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Bear Photo Album













Photo Album Page 1 | Photo Album Page 2 | Photo Album Page 3 | Photo Album Page 4 | Photo Album Page 5





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Bears like this are not luck.








































A sunset; Actual size=240 pixels wide

Photo Album Page 1






**NOTICE** due to severe drought conditions in Arizona and New Mexico and the poor cub recruitment this has created, bear harvest hunts in 2003 will not be offered.  Tom Anderson
 
We don't count on luck but we do appreciate a good dose of it when it comes along. Usually hard work tips the luck bucket our way. This big brute was one of five we treed in three days on a photo trip.

From mid-April to mid-May Utah offers a pursuit season that is ideal for photo trips. The bears are fresh out of their dens and looking for food.

Enjoy the bear pages. I had to lower the photo quality due to long download times.

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                   Southwest Hounds Goes To Utah

By Tom Anderson

PO Box 1454

St. Johns, AZ 85936

 

            Utah's spring bear season was a riot for the Southwest Hounds Crew. The bear were wild and the weather seemed uncooperative at times. Our camp had hounders from Arizona, Utah, Colorado and Idaho. Mixing men and dogs from all over the West and having a continual stream of deer walking through our camp made for some exciting times. We chased some trash, ate like kings, told stories till late and followed dogs from the pines to the sandstone bluffs. All together we, as a camp, caught two bears in four days.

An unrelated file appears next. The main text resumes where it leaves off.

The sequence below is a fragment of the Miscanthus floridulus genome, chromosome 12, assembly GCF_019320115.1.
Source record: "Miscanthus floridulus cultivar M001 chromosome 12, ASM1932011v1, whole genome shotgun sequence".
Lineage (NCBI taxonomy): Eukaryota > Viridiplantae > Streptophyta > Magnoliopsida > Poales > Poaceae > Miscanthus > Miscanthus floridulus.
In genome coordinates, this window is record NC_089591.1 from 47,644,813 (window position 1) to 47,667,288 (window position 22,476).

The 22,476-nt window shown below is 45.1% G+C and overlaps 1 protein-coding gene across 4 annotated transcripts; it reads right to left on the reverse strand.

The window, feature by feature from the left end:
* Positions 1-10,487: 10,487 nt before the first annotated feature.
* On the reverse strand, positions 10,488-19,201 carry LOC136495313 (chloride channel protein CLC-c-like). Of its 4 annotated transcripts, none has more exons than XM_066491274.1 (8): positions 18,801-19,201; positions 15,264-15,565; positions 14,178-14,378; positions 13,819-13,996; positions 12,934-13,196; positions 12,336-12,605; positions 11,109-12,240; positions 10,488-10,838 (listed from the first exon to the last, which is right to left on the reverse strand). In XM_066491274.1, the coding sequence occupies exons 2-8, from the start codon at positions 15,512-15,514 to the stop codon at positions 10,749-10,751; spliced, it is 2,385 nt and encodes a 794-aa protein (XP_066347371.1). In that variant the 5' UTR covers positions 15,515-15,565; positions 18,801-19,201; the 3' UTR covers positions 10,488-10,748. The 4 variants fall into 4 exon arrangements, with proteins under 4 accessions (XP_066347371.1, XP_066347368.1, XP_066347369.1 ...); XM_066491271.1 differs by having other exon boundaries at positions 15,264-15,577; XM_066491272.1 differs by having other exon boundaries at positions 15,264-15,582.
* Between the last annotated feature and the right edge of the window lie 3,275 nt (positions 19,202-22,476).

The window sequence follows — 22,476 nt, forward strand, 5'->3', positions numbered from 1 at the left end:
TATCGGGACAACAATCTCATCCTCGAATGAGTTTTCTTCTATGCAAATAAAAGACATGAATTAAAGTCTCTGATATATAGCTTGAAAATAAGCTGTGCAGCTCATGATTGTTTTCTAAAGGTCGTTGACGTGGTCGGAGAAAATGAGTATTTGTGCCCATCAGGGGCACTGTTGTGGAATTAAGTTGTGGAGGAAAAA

The highlight of my hunt was sharing the fire with Van Johnson. We fed him steak and he told us about hunting with Willis Butolf of the Price, Utah area. His story was about recovering a dog that had been stolen and I've never laughed so hard.

            Another notable hunting pair that came to camp was Mike and Trevor Mineer. They teamed with Van on a bear in the oaks. The video of this catch is incredible. The 150 pounder wouldnt tree and the dogs werent giving him any room to escape. It got Western for a while but the dogs were finally extracted without incident and the bear left in good shape to run again.

            Our last day in camp we teamed up on a bear in the pines. He fought off the pack and we called in for more support. The next group of dogs found and bayed him up in a shallow canyon surrounded by private property. The landowners seemed amused that the dogs were carrying on so but were reluctant to give us permission to get more dogs to the fight.

            We did the best we could but the bruin was intent on running us off the mountain. Oh, what a chase. He went past plenty of climbing trees and finally bayed up in the sandstone cliffs just above the sage covered desert. We encountered big cedar bucks, monster bull elk and a couple of rattlesnakes along the canyon rim as we worked down to the getting spot.